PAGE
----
OHO: Triglav, 1968 & selected works from the collection


1966–1971, Yugoslavia, now Slovenia


Mt triglav, 1968

8 mm fim na video, 4' 26''

camera: Naško Križnar


The living sculpture Triglav was installed on 30 December 1968 in the center of Ljubljana. The park was the location of numerous OHO actions and happenings in 1968. David Nez, Milenko Matanović and Drago Dellabernardina performed this action as a New Year gift to the citizens of Ljubljana. Triglav is the highest mountain in Slovenia and Slovene national symbol (it is also presented in the coat of arms of Slovenia). The work is pun on the mountain's name that literally means the Three-Head.




Group schooling in Čezsoča1970

Solar sculpture in Nova Gorica, 1970



Cosmology, 1969

Simultaneous-symmetrical realization on two locations, 1970

Concept: The Moon sculpture, Tribuna XVIII / 12 (2. 4.1969)



Night, bow, burning arrows, 1970



Intercontinental group project America–Europe, 1970

Concept: Milenko Matanović will exhibit planet Earth, Tribuna XVIII / 12 (2. 4.1969)

The last exhibition, 1969

The constellation of the candles in the field corresponds to the constellation of the stars in the sky, 1970

Relation Sun – the Zarica Valley – Venus, 1970



Intercontinental group project America–Europe, 1970

Medial systems, 1970

Magic steps, 1970

Multiplying a sign, 1970

Summer projects, 1969

editing Naško Križnar

Moderna galerija, 1970

editing Naško Križnar

The Šempas Family (1971–79)

Cycle of wheat, bread and compost, 1978

Concept of the Šempas community, 1977

The Šempas Family, a community, 1978

Vision of the developing new civilization of peace, 2006

Produced for the exhibition Arteast 2000+23 Collection, Moderna galerija, Ljubljana


The OHO Group, active from 1966 to 1971, were among the most interesting and important representatives of the avant-garde art of the 1960s in central and eastern Europe. In the few years of the group’s existence, its members and associates developed very different artistic strategies and approaches, from the co-called Reism (a concept of a non-anthropocentric world of “things”) to particular forms of Arte Povera, Process Art, Performance and Body Art, Land Art and Concept Art. In the last period of their work, the OHO members created an original combination of Concept Art, ecological concerns and esoteric theories, using such means as telepathy to achieve a balance between the group members themselves and harmony between them, nature and the whole universe. It is especially important that they did not merely accept the already existing art forms but developed original strategies or changed the existing models to fit their philosophy and their circumstances. The group’s Land Art projects are an especially clear example of such an attitude. A comparison with the American Earthworks clearly shows how the OHO projects are determined both by the ecological attitude of the group and specifics of the landscape. The interventions are usually small-scale, non-aggressive, temporary, and not involving heavy machines or complicated technology. Milenko Matanović’s project The Wheat and the String consists simply of a rope strung over a field and slightly bending the wheat. Nevertheless, this minimal intervention creates an emotionally intense picture with rich connotations. Another example is that of David Nez’s mirror installations in landscape, which were contemporary with Smithson’s Mirror Displacements.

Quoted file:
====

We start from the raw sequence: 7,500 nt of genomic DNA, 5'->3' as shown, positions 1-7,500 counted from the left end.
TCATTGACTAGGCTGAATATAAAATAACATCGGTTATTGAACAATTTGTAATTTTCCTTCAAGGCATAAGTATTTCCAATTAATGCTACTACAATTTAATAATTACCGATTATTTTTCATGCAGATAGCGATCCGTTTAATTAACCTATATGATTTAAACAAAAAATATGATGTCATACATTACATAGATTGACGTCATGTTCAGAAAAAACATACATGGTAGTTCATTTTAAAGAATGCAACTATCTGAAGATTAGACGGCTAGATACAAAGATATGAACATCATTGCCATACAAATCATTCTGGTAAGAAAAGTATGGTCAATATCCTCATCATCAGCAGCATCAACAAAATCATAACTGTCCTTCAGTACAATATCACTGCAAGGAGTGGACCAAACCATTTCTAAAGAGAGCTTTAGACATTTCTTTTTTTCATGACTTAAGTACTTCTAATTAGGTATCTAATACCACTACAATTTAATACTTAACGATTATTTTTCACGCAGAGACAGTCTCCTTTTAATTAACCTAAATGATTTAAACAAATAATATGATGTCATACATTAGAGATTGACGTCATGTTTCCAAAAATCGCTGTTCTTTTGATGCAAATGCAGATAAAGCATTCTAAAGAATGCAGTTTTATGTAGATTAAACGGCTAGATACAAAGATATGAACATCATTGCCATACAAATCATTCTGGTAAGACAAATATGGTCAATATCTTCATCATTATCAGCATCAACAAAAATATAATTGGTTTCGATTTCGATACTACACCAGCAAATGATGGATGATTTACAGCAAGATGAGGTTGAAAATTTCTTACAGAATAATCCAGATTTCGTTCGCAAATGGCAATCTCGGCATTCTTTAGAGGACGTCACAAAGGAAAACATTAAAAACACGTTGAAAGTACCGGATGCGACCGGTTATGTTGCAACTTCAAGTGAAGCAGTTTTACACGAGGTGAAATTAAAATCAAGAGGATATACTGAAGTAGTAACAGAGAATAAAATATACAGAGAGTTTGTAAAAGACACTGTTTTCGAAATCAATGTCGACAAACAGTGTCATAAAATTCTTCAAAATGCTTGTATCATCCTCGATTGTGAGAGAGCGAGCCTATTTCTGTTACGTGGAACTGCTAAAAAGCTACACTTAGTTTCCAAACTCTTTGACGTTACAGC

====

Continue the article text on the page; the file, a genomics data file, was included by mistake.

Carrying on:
OHO projects I, II, III, 1970

Group OHO, Marko Pogačnik (1944), Slovenia


Programmed wood, 1969

Group OHO, Marko Pogačnik (1944), Slovenija

Pine forest with 365 trunks, Aluminium stripes, Numeric program, Meja pri Kranju, summer projects


Wheat and rope, 1969

Group OHO, Milenko Matanović (1947), Slovenija


Mirrors, Summer projects, 1969

Group OHO, David Nez (1949), ZDA / USA


Environment, Galerija Doma Omladine Beograd, 1969

Group OHO, Andraž Šalamun (1947), Slovenia